NERC Team Solicits Comment on Data Source
By Rich Heidorn Jr.
ATLANTA — Despite the ongoing shift to renewables, the Eastern Interconnection has sufficient inertia to maintain system frequency for at least the next five years, according to a study released Thursday.
The Eastern Interconnection Planning Collaborative (EIPC), a group of 20 planning coordinators, conducted the study in response to a request by NERC’s Essential Reliability Services Working Group.
The working group had cited concerns about the retirements of synchronous generators such as coal and nuclear, which respond automatically to a frequency reduction by slowing down and releasing more energy into the grid. Asynchronous wind and solar power generators do not respond in the same way unless their inverters have been programmed to provide frequency control.
The EIPC’s study was released as a NERC standards development team (SDT) reviewing other aspects of frequency response issued a request for comment on continuing to rely on FERC Form 714 for data. (See “Comments Sought” below.)
Steven Judd, lead engineer in system planning for ISO-NE and chair of the EIPC Frequency Response Task Force, said the study provided reassurance in the near term and a foundation for future projects.
“This first effort to track the interconnection’s inertial response has established a framework and baseline for system planners to improve the system network models going forward, provide sufficient notice when the changing resource mix could have an adverse effect on frequency response and develop solutions to those adverse effects,” Judd said.
The report was based on several analyses, including benchmarking a historical frequency event with spring light load (SLL) cases, and concluded that about 45% of governors were providing primary frequency response, substantially higher than previous NERC studies, which pegged response at about 30%. Thus, for forward-looking frequency measures, 55% of the governors were disabled in the power flow model.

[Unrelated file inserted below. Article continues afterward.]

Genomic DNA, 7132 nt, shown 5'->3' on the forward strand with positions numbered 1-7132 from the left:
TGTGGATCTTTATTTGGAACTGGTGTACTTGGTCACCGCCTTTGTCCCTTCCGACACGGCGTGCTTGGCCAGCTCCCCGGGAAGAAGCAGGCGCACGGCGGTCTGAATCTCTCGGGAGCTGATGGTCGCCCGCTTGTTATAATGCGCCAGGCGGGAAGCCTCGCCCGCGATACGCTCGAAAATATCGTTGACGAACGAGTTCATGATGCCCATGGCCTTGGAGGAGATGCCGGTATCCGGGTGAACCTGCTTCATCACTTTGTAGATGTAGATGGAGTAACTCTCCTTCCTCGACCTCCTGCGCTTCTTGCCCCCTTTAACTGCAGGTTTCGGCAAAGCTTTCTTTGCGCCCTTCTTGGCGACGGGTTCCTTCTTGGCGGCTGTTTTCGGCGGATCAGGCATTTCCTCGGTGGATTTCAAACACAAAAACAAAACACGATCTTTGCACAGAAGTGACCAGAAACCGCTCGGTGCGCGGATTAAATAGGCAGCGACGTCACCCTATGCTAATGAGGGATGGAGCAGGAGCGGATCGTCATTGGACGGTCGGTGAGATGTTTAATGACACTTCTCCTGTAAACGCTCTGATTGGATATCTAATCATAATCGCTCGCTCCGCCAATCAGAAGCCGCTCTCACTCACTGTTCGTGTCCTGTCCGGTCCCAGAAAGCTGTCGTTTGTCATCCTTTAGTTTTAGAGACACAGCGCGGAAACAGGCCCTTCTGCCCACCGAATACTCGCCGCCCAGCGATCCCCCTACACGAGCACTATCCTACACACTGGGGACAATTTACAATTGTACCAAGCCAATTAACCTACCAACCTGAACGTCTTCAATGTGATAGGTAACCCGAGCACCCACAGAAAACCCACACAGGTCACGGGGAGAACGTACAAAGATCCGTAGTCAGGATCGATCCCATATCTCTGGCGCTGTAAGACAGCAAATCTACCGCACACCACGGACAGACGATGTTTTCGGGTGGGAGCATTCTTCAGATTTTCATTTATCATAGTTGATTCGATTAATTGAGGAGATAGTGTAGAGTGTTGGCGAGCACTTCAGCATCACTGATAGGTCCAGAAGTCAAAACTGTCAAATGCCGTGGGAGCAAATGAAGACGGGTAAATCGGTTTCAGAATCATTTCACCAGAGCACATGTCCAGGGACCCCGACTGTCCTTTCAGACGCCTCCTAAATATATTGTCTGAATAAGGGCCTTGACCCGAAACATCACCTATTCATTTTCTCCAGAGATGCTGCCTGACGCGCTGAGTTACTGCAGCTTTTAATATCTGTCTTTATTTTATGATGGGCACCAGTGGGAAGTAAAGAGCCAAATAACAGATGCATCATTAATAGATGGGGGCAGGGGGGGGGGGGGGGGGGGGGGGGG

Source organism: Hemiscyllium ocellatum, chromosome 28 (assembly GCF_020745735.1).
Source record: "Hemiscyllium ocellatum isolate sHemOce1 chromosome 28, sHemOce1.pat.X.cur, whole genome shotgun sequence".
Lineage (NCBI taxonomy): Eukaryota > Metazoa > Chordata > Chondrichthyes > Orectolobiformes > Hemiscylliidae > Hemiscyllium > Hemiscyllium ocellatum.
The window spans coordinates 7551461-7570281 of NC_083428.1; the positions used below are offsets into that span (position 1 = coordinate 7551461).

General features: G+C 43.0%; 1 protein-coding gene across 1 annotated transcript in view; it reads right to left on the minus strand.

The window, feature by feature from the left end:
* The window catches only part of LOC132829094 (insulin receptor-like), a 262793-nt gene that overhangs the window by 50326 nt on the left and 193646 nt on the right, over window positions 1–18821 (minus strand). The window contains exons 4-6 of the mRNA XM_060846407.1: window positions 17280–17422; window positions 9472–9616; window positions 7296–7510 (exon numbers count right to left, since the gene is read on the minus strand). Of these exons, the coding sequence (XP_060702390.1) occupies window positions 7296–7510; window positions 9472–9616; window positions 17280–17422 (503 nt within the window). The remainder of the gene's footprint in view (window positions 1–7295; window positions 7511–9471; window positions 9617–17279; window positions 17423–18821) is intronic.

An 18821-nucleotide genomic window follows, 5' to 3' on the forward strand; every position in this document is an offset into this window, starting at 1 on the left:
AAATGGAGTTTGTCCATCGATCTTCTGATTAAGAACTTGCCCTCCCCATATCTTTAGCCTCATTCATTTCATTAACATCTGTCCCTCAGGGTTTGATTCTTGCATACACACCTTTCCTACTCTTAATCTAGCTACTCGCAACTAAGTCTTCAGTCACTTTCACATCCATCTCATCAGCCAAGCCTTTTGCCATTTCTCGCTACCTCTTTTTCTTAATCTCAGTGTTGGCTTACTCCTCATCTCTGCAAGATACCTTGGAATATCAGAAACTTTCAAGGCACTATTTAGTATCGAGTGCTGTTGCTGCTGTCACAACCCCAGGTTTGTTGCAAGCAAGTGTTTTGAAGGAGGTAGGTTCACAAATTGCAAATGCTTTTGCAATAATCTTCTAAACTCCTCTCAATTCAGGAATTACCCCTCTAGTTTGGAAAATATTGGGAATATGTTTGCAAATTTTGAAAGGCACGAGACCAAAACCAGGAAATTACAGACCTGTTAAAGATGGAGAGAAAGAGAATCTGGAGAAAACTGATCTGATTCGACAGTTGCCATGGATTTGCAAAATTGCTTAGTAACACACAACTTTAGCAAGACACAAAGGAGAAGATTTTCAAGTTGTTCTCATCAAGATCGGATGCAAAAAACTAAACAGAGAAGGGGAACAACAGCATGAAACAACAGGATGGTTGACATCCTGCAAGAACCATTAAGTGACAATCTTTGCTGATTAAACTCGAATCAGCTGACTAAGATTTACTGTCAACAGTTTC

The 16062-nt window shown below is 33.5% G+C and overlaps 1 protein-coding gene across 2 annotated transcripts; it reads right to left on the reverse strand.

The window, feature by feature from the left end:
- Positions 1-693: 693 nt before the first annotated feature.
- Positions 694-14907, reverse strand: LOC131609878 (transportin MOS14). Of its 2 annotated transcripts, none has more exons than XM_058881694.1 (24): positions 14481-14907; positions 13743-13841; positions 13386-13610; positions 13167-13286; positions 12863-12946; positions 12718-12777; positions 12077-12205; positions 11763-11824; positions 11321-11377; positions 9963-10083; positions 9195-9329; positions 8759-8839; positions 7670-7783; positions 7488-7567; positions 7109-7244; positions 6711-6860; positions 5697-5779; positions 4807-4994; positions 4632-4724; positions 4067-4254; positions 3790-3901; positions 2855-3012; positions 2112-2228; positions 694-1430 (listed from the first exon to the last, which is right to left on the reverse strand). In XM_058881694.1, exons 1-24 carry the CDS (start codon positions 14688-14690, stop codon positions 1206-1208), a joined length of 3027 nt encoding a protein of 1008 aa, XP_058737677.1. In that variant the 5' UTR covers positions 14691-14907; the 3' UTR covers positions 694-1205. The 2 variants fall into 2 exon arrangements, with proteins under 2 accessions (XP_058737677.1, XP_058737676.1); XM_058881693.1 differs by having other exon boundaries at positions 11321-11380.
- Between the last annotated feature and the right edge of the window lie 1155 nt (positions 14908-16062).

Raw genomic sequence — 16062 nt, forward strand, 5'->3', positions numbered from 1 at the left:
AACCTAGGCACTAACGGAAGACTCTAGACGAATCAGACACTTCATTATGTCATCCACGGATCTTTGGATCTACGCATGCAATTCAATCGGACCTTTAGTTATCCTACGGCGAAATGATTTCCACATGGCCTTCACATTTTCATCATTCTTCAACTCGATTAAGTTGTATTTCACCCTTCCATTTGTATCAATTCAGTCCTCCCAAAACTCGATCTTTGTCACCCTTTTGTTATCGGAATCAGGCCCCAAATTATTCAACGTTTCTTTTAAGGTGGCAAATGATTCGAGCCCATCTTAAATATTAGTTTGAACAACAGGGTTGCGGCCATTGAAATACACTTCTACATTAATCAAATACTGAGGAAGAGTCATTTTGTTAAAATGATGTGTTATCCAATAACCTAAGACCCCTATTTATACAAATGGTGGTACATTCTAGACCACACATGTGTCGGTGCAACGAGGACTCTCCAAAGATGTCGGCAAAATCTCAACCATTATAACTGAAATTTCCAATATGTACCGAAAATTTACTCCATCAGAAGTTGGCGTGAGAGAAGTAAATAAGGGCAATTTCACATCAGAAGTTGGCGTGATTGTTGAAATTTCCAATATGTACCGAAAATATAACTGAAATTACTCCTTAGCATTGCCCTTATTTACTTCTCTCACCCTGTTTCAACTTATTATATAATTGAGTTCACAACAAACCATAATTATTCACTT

“It is expected future improvements to the modeling of governors through new compliance standards and updated simulation models from the software vendors will reduce the need for artificially disabling governor models to match historical performance,” the task force said.
The EIPC task force tested three frequency events against the 2022 SLL Multiregional Modeling Working Group (MMWG) power flow case:
- The loss of 4,500 MW of generation in 2007, the largest historical event seen on the EI;
- The loss of 3,100 MW on April 27, 2011, the largest event within the past 10 years; and
- The loss of 2,513.7 MW, the most severe single contingency for the EI as defined by NERC standard BAL-002-2(i) Requirement R2.2.
In all three events, frequency response fell no lower than 59.85 Hz, well above the 59.5-Hz initial set point that would trigger under frequency load shedding (UFLS).
Under a fourth benchmark — a 10,000-MW loss modeled to determine the margin available in the EI — the frequency dropped to a low of 59.64 Hz, still above the UFLS set point.
“In other words, the system inertia and primary frequency response will be sufficient even with expected retirements of synchronous generation and increases in nonsynchronous generation,” the report said.
The results of the analysis were submitted to NERC for inclusion in its 2018 long-term reliability assessment.
Phase II of the project is considering potential changes to make the interconnection frequency response obligation (IFRO) calculations and associated allocations more reflective of current conditions, considering load response and the generation mix.
The standard authorization request also requires the team to ensure that overperformance by one entity does not negatively impact the evaluation of performance by another and that measurements of primary frequency response are considered in addition to secondary frequency response.
“I think we’ve got a fairly balanced industry [view]” on the standard, said SDT Chair David Lemmons, of EthosEnergy. “Some people think things need to change. Some people are happy with where it is.”
The SDT asked commenters to address the fact that load and generation data from Form 714 is two years old by the time it is applied to actual operations under the standard. In the interim, balancing authority (BA) footprints can change.
Rich Hydzik of Avista said Form 714 was adequate for use under the standard and expressed concern that more current data might be “less robust.”
“I don’t think we want perfection to be the enemy of good here,” he said. “What we’re looking for is a fair allocation on the interconnection and the BAs.”
Greg Park of Northwest Power Pool and SPP’s Daniel Baker noted Form 714 also does not include data from Mexico or Canada.
“I think  does an adequate job … 99% adequate,” Park said. “But that 1% is administratively burdensome.”
Hydzik suggested later the data source could be dictated by the “fundamental question” of whether it is generators alone that are responsible for meeting the frequency response requirement (FRR). He noted load reductions don’t provide much frequency response “unless generally you’re paying for load to drop.”
Including load strengthens the case for retaining Form 714, which includes load and generation data, he said.
“If you’re going to make the leap that energy-producing resources actually provide your FRR … then we kind of move into the situation where we look at generation-only numbers and … allocate that way. It starts to look a little bit like [Texas Reliability Entity] at that point. … They have shown us what it looks like to go with the generation approach.”